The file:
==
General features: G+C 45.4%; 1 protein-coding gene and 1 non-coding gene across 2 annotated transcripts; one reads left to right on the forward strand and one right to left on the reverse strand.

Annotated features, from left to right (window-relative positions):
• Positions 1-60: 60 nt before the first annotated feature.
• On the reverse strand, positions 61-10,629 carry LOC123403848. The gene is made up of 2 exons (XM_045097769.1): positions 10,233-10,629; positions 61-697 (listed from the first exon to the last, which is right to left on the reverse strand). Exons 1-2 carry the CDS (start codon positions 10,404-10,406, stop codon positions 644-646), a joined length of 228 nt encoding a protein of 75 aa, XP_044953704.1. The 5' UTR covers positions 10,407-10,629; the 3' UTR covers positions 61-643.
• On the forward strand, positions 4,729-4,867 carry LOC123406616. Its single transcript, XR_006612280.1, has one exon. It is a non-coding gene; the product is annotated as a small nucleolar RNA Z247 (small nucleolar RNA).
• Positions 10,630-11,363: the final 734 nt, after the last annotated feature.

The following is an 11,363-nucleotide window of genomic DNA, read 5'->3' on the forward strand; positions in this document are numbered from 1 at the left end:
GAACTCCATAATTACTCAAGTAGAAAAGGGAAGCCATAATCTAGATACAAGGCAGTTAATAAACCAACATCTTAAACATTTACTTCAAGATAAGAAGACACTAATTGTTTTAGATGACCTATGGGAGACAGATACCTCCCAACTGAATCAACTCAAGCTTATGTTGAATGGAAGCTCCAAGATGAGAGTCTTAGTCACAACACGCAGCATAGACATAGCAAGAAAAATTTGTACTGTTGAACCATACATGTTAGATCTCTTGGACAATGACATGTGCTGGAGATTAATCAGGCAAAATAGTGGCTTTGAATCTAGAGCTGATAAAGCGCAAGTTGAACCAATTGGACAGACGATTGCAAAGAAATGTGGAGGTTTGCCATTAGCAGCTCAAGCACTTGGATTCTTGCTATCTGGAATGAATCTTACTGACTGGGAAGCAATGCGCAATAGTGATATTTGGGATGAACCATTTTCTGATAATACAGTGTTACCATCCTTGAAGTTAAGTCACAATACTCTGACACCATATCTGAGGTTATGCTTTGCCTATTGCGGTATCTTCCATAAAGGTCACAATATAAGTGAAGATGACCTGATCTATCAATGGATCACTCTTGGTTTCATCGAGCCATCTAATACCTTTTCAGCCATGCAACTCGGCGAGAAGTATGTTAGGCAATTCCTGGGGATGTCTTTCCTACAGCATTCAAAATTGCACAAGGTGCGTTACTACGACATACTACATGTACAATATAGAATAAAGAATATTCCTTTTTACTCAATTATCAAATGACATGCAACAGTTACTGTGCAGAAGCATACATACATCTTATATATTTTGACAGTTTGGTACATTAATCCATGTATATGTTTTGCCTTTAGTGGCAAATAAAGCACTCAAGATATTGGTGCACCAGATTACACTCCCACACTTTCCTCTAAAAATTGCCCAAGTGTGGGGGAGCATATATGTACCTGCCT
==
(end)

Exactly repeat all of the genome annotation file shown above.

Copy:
General features: G+C 45.4%; 1 protein-coding gene and 1 non-coding gene across 2 annotated transcripts; one reads left to right on the forward strand and one right to left on the reverse strand.

Annotated features, from left to right (window-relative positions):
• Positions 1-60: 60 nt before the first annotated feature.
• On the reverse strand, positions 61-10,629 carry LOC123403848. The gene is made up of 2 exons (XM_045097769.1): positions 10,233-10,629; positions 61-697 (listed from the first exon to the last, which is right to left on the reverse strand). Exons 1-2 carry the CDS (start codon positions 10,404-10,406, stop codon positions 644-646), a joined length of 228 nt encoding a protein of 75 aa, XP_044953704.1. The 5' UTR covers positions 10,407-10,629; the 3' UTR covers positions 61-643.
• On the forward strand, positions 4,729-4,867 carry LOC123406616. Its single transcript, XR_006612280.1, has one exon. It is a non-coding gene; the product is annotated as a small nucleolar RNA Z247 (small nucleolar RNA).
• Positions 10,630-11,363: the final 734 nt, after the last annotated feature.

The following is an 11,363-nucleotide window of genomic DNA, read 5'->3' on the forward strand; positions in this document are numbered from 1 at the left end:
GAACTCCATAATTACTCAAGTAGAAAAGGGAAGCCATAATCTAGATACAAGGCAGTTAATAAACCAACATCTTAAACATTTACTTCAAGATAAGAAGACACTAATTGTTTTAGATGACCTATGGGAGACAGATACCTCCCAACTGAATCAACTCAAGCTTATGTTGAATGGAAGCTCCAAGATGAGAGTCTTAGTCACAACACGCAGCATAGACATAGCAAGAAAAATTTGTACTGTTGAACCATACATGTTAGATCTCTTGGACAATGACATGTGCTGGAGATTAATCAGGCAAAATAGTGGCTTTGAATCTAGAGCTGATAAAGCGCAAGTTGAACCAATTGGACAGACGATTGCAAAGAAATGTGGAGGTTTGCCATTAGCAGCTCAAGCACTTGGATTCTTGCTATCTGGAATGAATCTTACTGACTGGGAAGCAATGCGCAATAGTGATATTTGGGATGAACCATTTTCTGATAATACAGTGTTACCATCCTTGAAGTTAAGTCACAATACTCTGACACCATATCTGAGGTTATGCTTTGCCTATTGCGGTATCTTCCATAAAGGTCACAATATAAGTGAAGATGACCTGATCTATCAATGGATCACTCTTGGTTTCATCGAGCCATCTAATACCTTTTCAGCCATGCAACTCGGCGAGAAGTATGTTAGGCAATTCCTGGGGATGTCTTTCCTACAGCATTCAAAATTGCACAAGGTGCGTTACTACGACATACTACATGTACAATATAGAATAAAGAATATTCCTTTTTACTCAATTATCAAATGACATGCAACAGTTACTGTGCAGAAGCATACATACATCTTATATATTTTGACAGTTTGGTACATTAATCCATGTATATGTTTTGCCTTTAGTGGCAAATAAAGCACTCAAGATATTGGTGCACCAGATTACACTCCCACACTTTCCTCTAAAAATTGCCCAAGTGTGGGGGAGCATATATGTACCTGCCT